Blogger John McElwee said...

Dan Mercer reflects on cast members from "Bride Of The Gorilla":

"Bride of the Gorilla" had a once-in-a-lifetime cast, but they might all have been doubles, given the marked differences between those who appeared on the marquee and those who appeared before the camera. There was Raymond Burr, the one-time heavy and would-be leading man, with a personal life hidden behind the fa├žade of a story so insubstantial that it couldn't have borne a moment's scrutiny, had anyone cared to look. I wonder if "Confidential" ever inquired about Burr' s late wife and child, or who he was mourning their deaths with? Lon Chaney had been a star for Universal in horror films and the "Inner Sanctum" series, but he was free-lancing now and drinking steadily. There would be a well-received character turn in "High Noon," but most of the other work he did was like "Bride of the Gorilla," just a job to get him a little further down the road. Barbara Payton had slept her way into a couple of choice roles and a marriage to Franchot Tone, but her own drinking and unsavory personal life made her unreliable in the eyes of the studios, while Tone eventually realized that there was an immutable clay to her Galatea. She preferred getting drunk with Tom Neal to reading poetry with Tone. Already her face was beginning to show the bloat that would be increasingly hard to disguise.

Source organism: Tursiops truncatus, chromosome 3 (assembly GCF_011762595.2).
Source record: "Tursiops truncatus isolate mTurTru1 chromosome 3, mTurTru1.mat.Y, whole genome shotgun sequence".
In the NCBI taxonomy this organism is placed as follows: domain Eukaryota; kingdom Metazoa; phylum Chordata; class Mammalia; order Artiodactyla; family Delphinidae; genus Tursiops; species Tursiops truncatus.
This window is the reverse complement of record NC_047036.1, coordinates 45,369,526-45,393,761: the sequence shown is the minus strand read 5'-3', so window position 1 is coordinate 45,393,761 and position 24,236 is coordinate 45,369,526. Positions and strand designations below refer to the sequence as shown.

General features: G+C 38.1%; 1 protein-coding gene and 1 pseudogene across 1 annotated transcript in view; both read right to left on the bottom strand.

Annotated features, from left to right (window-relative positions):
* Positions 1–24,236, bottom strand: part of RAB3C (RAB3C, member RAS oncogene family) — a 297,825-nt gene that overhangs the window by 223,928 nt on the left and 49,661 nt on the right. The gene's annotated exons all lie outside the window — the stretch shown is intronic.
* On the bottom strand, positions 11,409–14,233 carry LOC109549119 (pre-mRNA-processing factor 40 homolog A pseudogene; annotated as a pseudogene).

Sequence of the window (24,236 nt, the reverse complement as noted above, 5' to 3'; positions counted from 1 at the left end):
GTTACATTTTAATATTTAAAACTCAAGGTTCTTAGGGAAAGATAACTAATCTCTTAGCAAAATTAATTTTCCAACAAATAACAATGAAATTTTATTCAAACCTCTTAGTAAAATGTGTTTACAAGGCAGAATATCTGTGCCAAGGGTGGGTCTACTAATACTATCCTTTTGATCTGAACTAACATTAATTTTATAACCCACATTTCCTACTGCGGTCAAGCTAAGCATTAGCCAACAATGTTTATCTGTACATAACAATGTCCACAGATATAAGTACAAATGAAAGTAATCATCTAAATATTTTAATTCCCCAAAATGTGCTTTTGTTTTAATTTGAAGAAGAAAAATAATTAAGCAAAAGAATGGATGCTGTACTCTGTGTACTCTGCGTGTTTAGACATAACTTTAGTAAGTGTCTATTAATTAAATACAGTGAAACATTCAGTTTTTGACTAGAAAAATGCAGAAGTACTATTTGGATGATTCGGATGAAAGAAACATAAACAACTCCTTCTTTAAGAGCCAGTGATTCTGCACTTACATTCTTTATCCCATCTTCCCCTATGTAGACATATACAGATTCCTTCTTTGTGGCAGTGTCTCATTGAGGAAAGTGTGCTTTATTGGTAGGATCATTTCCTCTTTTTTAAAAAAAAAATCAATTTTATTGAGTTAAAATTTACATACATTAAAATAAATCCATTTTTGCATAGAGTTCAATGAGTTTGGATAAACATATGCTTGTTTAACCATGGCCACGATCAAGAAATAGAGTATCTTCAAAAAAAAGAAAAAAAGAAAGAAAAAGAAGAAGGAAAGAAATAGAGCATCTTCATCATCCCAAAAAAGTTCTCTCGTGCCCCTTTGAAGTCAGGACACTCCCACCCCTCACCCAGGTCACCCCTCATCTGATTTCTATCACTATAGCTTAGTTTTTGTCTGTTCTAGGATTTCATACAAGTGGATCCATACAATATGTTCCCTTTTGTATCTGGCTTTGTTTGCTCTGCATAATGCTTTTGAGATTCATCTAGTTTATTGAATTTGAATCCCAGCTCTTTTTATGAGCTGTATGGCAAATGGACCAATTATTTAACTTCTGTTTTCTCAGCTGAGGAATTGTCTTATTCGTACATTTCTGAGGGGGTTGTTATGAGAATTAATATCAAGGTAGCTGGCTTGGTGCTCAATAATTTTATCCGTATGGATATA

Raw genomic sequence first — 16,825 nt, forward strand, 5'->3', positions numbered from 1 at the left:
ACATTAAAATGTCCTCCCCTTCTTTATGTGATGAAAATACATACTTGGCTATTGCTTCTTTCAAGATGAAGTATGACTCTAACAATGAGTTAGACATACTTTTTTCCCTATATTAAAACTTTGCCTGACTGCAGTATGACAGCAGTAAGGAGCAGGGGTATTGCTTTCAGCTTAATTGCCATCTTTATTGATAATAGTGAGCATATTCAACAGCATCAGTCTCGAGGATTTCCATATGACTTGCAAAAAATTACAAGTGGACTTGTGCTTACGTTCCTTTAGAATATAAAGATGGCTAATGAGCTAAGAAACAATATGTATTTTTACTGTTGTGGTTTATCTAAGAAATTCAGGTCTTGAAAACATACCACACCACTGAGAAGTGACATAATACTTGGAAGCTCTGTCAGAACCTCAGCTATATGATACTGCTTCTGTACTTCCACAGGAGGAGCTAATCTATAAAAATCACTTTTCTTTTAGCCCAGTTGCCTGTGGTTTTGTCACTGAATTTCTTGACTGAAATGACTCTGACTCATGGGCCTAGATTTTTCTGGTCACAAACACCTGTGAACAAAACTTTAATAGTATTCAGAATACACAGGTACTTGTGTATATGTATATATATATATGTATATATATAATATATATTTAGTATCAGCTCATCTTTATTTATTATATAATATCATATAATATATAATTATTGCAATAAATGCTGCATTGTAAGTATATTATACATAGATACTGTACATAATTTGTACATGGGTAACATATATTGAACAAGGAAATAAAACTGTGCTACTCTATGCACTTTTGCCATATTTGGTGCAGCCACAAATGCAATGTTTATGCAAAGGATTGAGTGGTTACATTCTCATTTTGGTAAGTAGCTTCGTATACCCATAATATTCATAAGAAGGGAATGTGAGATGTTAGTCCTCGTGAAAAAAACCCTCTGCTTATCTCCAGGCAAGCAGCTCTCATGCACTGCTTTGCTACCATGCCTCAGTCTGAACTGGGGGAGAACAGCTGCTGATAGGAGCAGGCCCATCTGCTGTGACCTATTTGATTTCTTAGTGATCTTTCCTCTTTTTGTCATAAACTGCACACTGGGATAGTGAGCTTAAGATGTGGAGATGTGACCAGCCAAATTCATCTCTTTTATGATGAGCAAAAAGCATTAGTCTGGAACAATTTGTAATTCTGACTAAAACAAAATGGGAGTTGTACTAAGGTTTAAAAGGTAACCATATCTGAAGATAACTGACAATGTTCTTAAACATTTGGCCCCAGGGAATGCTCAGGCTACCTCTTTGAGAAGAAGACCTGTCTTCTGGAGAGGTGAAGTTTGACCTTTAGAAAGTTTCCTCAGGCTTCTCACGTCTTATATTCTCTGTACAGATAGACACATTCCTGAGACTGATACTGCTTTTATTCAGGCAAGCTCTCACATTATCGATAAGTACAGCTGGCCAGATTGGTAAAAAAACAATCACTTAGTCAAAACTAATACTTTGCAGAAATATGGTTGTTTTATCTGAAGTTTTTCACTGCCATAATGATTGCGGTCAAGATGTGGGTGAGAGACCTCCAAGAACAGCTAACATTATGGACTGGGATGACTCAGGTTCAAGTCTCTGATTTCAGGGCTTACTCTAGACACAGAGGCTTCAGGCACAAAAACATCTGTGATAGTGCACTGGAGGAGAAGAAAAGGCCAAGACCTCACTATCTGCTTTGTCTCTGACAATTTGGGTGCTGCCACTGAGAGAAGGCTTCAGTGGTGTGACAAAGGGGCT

All of them had names that could be exploited in a cheap picture like "Bride of the Gorilla," but even the tarnished glamour associated with their celebrity was in conflict with the lives they were living. As in Poe's story " William Wilson," the public and private lives of Chaney and Payton could not co-exist and both would be destroyed. Burr, however, found escape in a successful television series, " Perry Mason," transmuting the lively style and 1940's movie star looks of his appearance in the initial season into an increasingly stolid and inscrutable thinking machine, but in the process becoming more and more popular with every succeeding year. No one looked too closely into his personal life, no more than there was any need to know what was going on in Perry Mason's mind. The denouement or confession was left for the last five minutes of each episode, and to others. For Burr, there was no need. He had become his double.

9:02 AM